Minimize the Number of Jobs that are Delayed

Illustrative Example

Maximize the Number of Jobs Processed when the Available Time is Less than Total Processing Time

Sequence-Dependent Jobs

Sequence-Dependent Jobs with Minimum/Maximum


Minimize Variation of Flow Time

Sequence-Dependent Setup Times

Dual Criteria

Delay of Early Completing Jobs

Jobs Arriving at Different Times

Flowshop Problems

Two-Machine Problem

Three-Machine Problem

Setup/Processing and Removal Times Separated: Another Extension of Johnson's Algorithm

Two-Machine Flowshop with Travel time Between Machines

n Jobs/m-Machines Problem

n-Job/m-Machine Problem: Jobs Arriving at Different Times



Parallel Processing and Batch Sequencing

Parallel Processing

Single Operation Job Related Earliness/Tardiness Penalties With
Machine Activation Cost

Nonidentical Parallel Processors

Parallel Machines in a Flowshop

Batch Scheduling for a Limited-Capacity Fixed-Period Process


Batch Scheduling for Limited-Capacity Processors, in Sequence with Varying Job Requirements

Batch Sequencing

Network-Based Scheduling

Critical Path Method

To Schedule a Network of Jobs on a Specified Number of Parallel Processors

Scheduling n Jobs on m Parallel Machines when Each Job Can be Scheduled on p Machines, p" Being a Subset of m, that is, p = m

Assembly Line Balancing

Mixed Model Assembly Line Balancing

Mixed-Model Assembly-Method to Minimize Stations

Network Scheduling with Resource Constraint

Job Shop Scheduling

Job Shop

Job Shop Scheduling to Minimize Makespan (SPT)

Network Approach to Job Shop Scheduling

Job Shop Scheduling to Minimize Tardiness

Open-Shop Scheduling

Minimize Makespan: Two-Machine Problem

Minimize Makespan: Multiple-Machine Problem

Minimization of Total Tardiness-Open Shop (MTT-OP)

Minimization of Total Weighted Tardiness Penalties-Open Shop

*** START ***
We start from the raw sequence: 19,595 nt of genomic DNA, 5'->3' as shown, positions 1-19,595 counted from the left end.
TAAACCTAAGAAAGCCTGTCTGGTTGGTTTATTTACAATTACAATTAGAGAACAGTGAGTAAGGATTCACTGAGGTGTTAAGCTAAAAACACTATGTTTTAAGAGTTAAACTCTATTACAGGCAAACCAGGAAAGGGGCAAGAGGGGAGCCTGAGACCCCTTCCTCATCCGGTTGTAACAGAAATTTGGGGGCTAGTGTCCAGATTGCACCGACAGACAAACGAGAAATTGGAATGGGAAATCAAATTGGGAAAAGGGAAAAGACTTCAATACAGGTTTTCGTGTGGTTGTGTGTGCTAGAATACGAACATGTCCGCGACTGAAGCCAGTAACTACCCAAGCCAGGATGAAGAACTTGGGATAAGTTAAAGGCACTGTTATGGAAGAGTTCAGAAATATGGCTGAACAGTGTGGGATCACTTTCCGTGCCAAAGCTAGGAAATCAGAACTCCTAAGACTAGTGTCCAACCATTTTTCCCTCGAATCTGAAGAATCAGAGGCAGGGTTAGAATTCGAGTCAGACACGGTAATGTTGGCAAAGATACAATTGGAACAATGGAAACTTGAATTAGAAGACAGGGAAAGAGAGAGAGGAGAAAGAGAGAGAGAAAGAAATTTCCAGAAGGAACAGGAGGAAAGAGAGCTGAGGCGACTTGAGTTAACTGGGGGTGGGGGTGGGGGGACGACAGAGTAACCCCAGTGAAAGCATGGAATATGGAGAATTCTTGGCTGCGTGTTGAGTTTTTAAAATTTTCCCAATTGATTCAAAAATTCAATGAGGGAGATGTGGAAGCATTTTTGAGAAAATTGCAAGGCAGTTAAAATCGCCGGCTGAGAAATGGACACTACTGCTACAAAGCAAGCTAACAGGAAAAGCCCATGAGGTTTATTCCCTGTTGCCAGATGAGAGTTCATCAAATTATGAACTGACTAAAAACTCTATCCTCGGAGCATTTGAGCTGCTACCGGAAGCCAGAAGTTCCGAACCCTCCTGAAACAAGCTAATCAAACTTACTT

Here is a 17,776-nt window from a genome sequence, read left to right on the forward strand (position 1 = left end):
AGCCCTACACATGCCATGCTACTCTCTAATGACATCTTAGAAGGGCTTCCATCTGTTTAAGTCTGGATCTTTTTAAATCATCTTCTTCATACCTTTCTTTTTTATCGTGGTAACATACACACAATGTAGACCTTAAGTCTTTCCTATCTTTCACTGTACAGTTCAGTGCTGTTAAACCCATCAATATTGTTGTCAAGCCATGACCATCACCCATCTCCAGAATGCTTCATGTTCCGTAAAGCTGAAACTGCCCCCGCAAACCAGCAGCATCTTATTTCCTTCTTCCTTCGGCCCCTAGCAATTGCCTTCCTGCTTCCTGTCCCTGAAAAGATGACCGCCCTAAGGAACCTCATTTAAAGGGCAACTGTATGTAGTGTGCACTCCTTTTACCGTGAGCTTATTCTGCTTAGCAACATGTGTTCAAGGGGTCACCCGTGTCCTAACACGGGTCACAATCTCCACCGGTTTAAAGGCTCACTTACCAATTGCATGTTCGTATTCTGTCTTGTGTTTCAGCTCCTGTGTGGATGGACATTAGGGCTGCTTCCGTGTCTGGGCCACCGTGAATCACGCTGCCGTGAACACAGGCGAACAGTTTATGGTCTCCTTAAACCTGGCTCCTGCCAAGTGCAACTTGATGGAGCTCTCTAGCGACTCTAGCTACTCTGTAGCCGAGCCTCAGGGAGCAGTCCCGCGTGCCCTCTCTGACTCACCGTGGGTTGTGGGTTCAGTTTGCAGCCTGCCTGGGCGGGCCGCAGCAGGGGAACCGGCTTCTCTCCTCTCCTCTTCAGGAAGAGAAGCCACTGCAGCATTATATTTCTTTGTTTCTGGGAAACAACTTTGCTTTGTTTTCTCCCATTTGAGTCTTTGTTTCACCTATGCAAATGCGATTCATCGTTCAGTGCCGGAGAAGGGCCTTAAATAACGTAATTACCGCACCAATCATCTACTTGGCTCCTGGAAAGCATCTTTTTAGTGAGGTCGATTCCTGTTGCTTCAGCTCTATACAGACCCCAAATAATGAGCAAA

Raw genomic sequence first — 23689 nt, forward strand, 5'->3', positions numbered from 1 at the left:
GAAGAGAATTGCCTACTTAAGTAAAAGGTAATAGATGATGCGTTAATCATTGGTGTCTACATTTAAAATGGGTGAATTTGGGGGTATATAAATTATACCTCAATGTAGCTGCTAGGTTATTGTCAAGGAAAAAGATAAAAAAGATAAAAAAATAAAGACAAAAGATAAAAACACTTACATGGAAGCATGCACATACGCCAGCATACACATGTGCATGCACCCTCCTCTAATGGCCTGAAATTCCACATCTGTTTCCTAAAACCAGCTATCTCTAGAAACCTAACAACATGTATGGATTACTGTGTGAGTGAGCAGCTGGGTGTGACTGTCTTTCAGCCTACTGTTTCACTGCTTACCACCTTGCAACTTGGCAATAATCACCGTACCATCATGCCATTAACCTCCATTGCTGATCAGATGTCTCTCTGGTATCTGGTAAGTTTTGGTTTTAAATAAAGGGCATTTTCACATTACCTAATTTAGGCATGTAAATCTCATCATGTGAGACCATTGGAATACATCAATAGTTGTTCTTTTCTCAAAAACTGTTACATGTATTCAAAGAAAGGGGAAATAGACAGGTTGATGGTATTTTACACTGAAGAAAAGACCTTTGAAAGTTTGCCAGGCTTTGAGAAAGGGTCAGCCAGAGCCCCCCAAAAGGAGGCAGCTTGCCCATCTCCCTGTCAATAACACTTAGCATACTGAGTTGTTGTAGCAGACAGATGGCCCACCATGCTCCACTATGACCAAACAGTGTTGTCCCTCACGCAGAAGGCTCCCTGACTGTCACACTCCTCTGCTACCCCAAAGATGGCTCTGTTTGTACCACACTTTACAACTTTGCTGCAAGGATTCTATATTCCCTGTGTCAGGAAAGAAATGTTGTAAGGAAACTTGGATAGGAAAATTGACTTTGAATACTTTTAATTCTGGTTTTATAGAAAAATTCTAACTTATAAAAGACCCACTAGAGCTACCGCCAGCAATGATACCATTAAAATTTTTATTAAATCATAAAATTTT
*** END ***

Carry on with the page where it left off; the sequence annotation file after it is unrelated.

Manpower Scheduling

Consecutive Days-off Scheduling

Rotating days (Weekends) off

Monroe's Algorithm

Tour Scheduling

Three Consecutive Days Off

Industrial Sequencing I: Scheduling on NC Machines

Tabular Approach in Group Forming

Job Sequencing to Minimize Tool Changeovers in Flexible

Manufacturing Systems

Heuristic to Minimize Throughput Time on an NC Machine

Problem Definition and Assumptions

Industrial Sequencing II: Electronic Assemblies:

Tape Assemblies on a Sequencer

A Heuristic Procedure for Tape Assembling on a Sequencer

Industrial Sequencing III: Sequencing Feeder for

Tape Assembly

Problem Description

Heuristic Procedure

Industrial Scheduling IV: Scheduling in Flexible Manufacturing

A CDS-Based Two-Phase Algorithm for Group Scheduling with
Multiple Robots in Assembly Operations

APPENDIX: Computer Program Description


Each Chapter includes a summary and bibliography

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"It is a competent text book on these topics, and can be useful for the lecturers and students in industrial engineering and operations management. It also can serve a reference for various relevant models and solution techniques . . . covers practical algorithms of planning and scheduling, the descriptions of each algorithm is formalized at a right level, many numerical examples are provided."

– Vitaly A. Strusevich, in Zentralblatt MATH, 2008